Can a doctor diagnose Down syndrome syndrome


Down syndrome (also known as trisomy 21) is an incurable genetic disease that causes significant physical and mental health problems and impairments. However, there is a wide range in the manifestation of Down syndrome. Some people suffer from severe impairments while others have only minor problems and can lead a largely normal life. It is not possible to predict how severely Down syndrome will affect a baby.

Expectant parents have the option of screening for Down syndrome during pregnancy to help guide their decisions. When a pregnant woman is expecting a baby with Down syndrome, a decision must be made whether to terminate or continue the pregnancy. This information enables parents to prepare for life with a child with Down syndrome.

The most reliable test methods for Down syndrome are the amniotic fluid the baby is in (amniocentesis or amniocentesis) or tissue of the placenta (chorionic biopsy (CVS)) to examine for chromosomal abnormalities that lead to Down syndrome. In both tests, needles are passed through the mother's abdominal wall, which increases the risk of miscarriage. For this reason, these examinations are not suitable for all pregnant women. Instead, other tests for Down syndrome screening are used, in which certain markers are measured in the mother's blood or urine or via ultrasound examinations of the baby. These screenings do not provide complete certainty, cases of Down syndrome can go undetected or results with high risk values ​​can result, even though the babies are not affected by Down syndrome. Therefore, in pregnancies that these tests have shown to be at high risk, an amniotic fluid test or CVS must be performed to confirm the diagnosis of Down syndrome.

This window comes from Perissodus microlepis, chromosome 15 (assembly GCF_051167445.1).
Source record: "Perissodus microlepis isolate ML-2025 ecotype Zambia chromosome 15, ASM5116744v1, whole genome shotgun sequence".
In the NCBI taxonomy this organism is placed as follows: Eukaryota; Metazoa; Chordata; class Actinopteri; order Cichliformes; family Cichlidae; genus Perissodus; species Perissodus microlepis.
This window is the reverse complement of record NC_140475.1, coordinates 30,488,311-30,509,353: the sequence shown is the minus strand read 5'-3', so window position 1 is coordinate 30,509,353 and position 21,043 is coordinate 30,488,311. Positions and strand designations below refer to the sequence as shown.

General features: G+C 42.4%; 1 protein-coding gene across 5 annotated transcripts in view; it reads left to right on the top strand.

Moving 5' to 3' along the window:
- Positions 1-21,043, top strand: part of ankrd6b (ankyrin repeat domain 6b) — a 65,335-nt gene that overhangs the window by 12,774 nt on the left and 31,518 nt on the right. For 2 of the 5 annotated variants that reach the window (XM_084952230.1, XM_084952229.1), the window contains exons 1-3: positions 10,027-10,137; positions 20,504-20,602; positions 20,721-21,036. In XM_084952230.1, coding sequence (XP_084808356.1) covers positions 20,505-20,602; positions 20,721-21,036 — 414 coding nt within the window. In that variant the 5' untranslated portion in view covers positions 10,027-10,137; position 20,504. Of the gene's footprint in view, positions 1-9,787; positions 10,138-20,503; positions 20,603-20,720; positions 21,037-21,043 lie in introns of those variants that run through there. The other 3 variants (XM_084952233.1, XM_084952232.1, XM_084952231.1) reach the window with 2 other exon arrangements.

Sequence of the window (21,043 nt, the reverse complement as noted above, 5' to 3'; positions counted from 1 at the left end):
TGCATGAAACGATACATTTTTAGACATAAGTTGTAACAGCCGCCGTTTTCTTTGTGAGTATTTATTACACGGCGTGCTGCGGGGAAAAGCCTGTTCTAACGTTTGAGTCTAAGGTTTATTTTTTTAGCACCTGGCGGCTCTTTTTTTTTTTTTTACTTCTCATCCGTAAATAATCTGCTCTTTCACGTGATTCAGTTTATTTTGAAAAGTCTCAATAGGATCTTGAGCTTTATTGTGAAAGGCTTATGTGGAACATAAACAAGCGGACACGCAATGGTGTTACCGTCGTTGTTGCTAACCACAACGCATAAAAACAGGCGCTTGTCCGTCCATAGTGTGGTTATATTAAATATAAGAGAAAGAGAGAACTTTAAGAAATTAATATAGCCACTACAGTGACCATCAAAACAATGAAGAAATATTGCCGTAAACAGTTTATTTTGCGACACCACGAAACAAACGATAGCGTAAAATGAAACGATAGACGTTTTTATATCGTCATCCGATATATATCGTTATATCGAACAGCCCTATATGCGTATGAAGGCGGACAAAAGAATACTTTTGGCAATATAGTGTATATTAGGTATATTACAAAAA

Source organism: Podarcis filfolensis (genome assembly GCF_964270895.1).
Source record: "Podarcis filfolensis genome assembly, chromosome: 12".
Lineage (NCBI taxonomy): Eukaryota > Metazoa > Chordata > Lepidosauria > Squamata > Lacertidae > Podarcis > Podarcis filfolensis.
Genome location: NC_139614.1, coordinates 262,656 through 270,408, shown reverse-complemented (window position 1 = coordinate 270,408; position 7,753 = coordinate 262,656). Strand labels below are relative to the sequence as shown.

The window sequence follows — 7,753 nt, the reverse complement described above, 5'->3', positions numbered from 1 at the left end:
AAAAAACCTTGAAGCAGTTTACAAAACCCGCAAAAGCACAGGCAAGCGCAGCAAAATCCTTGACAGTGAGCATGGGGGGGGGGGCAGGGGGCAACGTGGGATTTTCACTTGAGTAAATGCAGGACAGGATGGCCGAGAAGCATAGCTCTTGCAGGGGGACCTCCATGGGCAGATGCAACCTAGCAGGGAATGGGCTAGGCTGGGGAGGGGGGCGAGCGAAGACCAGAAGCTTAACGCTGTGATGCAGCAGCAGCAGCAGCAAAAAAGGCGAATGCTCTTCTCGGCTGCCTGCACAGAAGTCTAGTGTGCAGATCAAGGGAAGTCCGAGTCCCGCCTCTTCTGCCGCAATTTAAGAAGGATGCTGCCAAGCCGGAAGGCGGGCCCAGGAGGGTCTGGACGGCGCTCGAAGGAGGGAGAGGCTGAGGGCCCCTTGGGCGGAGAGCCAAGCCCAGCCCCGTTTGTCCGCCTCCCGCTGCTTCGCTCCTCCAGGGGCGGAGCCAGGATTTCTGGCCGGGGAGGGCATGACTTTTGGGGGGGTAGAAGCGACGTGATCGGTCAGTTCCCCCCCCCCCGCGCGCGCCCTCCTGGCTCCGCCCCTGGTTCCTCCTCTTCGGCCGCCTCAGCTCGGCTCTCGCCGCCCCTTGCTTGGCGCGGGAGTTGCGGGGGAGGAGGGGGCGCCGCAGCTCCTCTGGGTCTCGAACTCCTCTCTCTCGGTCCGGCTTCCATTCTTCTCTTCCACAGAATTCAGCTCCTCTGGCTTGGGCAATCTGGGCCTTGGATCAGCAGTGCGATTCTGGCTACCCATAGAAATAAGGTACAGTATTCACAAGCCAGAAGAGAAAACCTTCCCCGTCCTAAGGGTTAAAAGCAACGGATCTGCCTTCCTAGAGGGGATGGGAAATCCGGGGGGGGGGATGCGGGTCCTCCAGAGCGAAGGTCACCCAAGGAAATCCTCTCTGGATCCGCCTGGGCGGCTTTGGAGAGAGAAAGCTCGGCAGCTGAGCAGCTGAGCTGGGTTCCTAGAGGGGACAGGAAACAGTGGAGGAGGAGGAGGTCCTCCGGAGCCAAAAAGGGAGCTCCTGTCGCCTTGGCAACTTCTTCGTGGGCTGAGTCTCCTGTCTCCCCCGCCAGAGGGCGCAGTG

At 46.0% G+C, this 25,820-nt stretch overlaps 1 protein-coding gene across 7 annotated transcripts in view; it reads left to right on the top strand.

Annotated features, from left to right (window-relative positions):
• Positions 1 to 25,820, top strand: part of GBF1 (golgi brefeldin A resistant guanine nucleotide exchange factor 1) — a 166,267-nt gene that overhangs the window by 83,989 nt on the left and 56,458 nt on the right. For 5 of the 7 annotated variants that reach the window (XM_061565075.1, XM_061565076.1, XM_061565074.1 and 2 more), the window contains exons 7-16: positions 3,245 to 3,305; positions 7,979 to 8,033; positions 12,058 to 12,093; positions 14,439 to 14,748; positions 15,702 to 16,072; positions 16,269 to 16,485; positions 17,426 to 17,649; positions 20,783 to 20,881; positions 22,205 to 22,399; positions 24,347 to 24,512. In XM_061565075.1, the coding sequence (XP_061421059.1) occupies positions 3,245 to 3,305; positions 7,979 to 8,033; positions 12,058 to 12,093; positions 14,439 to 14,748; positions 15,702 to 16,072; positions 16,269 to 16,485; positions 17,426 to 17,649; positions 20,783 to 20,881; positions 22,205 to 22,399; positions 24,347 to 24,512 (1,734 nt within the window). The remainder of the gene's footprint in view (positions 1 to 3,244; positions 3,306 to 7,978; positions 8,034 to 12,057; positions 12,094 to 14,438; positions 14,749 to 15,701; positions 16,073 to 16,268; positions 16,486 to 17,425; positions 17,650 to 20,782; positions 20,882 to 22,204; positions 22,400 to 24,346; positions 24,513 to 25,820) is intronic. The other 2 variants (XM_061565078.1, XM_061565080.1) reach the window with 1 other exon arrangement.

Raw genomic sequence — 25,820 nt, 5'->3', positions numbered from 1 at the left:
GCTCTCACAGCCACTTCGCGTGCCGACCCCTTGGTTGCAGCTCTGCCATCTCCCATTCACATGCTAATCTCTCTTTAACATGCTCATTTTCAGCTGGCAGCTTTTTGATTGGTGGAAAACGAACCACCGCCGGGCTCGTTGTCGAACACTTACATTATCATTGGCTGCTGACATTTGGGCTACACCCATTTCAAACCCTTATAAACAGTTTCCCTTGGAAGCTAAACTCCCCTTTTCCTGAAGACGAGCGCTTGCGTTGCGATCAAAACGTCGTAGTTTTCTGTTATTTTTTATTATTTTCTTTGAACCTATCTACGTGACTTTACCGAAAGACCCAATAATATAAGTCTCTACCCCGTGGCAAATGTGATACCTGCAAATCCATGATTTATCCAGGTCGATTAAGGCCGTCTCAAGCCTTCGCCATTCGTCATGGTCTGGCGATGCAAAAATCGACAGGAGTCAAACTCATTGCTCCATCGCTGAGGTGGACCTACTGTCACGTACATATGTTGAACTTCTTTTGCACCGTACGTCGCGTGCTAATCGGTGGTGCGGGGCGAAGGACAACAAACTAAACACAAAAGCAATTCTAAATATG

Our analysis
The aim of this review was to find out which of the blood tests performed during the first three months of pregnancy are most reliable for predicting the risk of having a baby with Down syndrome. We analyzed 18 different markers in the mother's blood that can be viewed individually or in combination. The blood samples were taken before the 14th week of pregnancy. This results in 78 different screenings for the detection of Down syndrome. We found 56 studies with 204,759 pregnant women, of which 2113 pregnancies were affected by Down syndrome.

Our results
For the first 14 weeks of pregnancy, a recommendation for the so-called double test is derived from the evidence, which tests for two markers in the blood: PAPP-A (pregnancy-associated plasma protein A) and free beta-human chorionic gonadotropin ( βhCG), taking into account the age of the pregnant woman. This test will detect seven out of 10 (68%) pregnancies that have Down syndrome. Usually, women with a result suggestive of high risk are offered an amniotic fluid test or CVS. About one in 20 women (5%) who have this test will get a result that implies high risk, but in most cases the baby will not have Down syndrome. From our point of view, there is little evidence for the examinations in the first 14 weeks of pregnancy that supports the performance of serum tests for more than two markers in the blood.

Other important information
Other than the risks of a normal routine blood test, the blood tests themselves do not cause any undesirable effects in women. However, women whose blood tests indicate a high risk and who will have an amniotic fluid test or CVS performed as a result are at risk of miscarriages in healthy children. Parents must weigh this risk when deciding whether or not to have an amniotic fluid test or CVS based on high-risk blood test results.